Parents are a big part of this effort, but Eley says they often need education and guidance, and the pediatrician is a natural choice.
“Parents or guardians control foods that are purchased for the home and can influence healthier choices available to all family members. Parents must be part of the change to a healthier lifestyle. Children eat what their parents eat,” Eley says.
Pediatricians can encourage parents to make healthy snacks and beverages readily available in the home, conditioning children to let the natural sweetness of whole foods satisfy their “sweet tooth.”
“Look for cost effective resources you can direct your patient and families to. Work with a registered dietician if possible,” Eley suggests. “Many private insurances will cover a consultation with a registered dietician. Public health offices have many excellent resources. Colleges in the area that have dietetics programs may provide reduced or free services when working with dietetic students.”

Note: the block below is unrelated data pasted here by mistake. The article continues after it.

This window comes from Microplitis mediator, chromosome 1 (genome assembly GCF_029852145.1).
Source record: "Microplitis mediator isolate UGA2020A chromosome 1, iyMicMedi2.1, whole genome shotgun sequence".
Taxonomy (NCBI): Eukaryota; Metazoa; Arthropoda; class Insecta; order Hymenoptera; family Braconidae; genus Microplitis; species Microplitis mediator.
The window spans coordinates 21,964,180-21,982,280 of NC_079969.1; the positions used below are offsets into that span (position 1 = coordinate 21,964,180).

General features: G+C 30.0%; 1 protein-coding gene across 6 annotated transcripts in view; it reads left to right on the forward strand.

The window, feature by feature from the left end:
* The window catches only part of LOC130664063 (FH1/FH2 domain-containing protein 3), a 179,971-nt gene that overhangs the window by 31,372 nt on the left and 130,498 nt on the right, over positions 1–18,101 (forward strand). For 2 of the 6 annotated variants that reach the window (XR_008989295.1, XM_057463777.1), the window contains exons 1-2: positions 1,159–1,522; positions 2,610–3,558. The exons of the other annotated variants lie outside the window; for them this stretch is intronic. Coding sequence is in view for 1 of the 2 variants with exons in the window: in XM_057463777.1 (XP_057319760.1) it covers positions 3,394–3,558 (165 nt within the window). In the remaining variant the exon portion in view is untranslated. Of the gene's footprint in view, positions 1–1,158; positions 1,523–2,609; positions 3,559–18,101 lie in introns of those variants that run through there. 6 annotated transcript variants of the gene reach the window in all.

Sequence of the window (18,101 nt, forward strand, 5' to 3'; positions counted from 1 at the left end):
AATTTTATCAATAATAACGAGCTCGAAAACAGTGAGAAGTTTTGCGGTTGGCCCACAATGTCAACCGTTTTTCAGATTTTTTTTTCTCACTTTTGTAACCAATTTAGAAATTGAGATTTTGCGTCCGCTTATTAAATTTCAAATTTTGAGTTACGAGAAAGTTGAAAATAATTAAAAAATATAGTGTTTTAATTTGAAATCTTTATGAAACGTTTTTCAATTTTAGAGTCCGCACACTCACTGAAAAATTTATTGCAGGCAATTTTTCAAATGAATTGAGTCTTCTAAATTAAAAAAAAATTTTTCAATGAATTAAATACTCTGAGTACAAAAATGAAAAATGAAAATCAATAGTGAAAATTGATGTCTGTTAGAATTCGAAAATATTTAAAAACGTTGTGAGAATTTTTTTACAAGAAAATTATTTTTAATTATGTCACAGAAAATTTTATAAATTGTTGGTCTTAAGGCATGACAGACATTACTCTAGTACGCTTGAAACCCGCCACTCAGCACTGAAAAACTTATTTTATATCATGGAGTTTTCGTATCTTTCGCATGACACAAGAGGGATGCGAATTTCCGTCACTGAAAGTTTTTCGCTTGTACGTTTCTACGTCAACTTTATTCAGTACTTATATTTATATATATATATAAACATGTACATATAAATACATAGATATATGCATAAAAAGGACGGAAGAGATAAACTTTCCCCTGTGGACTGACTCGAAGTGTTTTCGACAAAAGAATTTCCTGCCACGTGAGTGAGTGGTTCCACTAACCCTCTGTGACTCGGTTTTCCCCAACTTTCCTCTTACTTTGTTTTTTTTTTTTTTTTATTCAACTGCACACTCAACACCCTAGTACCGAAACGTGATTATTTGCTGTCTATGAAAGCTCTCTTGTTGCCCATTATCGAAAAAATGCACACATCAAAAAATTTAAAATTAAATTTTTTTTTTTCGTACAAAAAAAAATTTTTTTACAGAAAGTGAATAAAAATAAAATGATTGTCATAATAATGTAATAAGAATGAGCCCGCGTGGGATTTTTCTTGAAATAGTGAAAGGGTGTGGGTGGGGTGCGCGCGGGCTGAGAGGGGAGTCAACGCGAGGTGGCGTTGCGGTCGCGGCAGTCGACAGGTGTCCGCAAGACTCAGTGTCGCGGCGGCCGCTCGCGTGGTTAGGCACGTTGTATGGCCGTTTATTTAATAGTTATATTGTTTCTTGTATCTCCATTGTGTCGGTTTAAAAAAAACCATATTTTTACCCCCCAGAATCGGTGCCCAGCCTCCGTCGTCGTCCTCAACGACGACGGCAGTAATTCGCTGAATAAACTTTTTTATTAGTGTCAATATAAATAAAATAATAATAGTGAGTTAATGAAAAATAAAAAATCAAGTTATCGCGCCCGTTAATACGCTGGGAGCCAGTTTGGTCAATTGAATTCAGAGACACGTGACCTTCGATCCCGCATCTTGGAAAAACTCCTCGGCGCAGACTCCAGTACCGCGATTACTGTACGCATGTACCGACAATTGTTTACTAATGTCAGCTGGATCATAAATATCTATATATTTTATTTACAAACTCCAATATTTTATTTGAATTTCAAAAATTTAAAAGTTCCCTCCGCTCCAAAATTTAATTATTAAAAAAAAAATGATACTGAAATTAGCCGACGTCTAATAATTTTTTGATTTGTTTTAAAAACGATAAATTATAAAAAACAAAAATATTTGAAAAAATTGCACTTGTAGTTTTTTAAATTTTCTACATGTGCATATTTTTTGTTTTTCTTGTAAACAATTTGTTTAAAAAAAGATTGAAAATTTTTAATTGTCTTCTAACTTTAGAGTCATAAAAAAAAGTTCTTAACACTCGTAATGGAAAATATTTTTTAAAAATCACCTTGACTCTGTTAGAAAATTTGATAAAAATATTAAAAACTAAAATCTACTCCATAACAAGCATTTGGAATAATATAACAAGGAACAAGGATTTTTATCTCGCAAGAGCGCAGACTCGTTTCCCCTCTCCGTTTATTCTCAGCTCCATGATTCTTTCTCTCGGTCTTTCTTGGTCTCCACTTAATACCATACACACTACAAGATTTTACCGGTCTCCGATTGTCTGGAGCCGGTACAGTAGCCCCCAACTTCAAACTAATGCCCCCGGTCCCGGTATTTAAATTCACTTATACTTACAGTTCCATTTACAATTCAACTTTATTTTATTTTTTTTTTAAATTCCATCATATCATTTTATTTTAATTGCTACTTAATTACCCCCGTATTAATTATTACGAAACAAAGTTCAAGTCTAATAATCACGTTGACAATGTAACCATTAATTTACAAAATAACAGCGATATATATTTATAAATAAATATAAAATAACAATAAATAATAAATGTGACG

Eley says she hopes the report inspires pediatricians to tackle obesity from a nutrition standpoint.
“As providers we must have greater focus on nutrition and health and explore with our parents/patients what tools they need to make healthy changes in their own and their families’ diet,” Eley says. “Time is short in the exam room and using handouts, flyers, and perhaps group medical appointments focused on nutrition will assist in translating information to action. It is shocking that we will prescribe medication for conditions such as hypertension, diabetes, and elevated lipids for our adults without addressing the underlying issue of obesity that is preventable and is on the rise in the children that we see in the patient setting. Shaping our health starts when children are young.”
1. Noblitt M, Shepard KL, Eley S. Effect of artificial sweeteners on obesity risk in children. Clinical Advisor website. Available at: https://www.clinicaladvisor.com/pediatrics-information-center/use-of-artificial-sweeteners-and-risk-of-obesity-in-the-pediatric-population/article/811301/. Published November 1, 2018. Accessed December 6, 2018.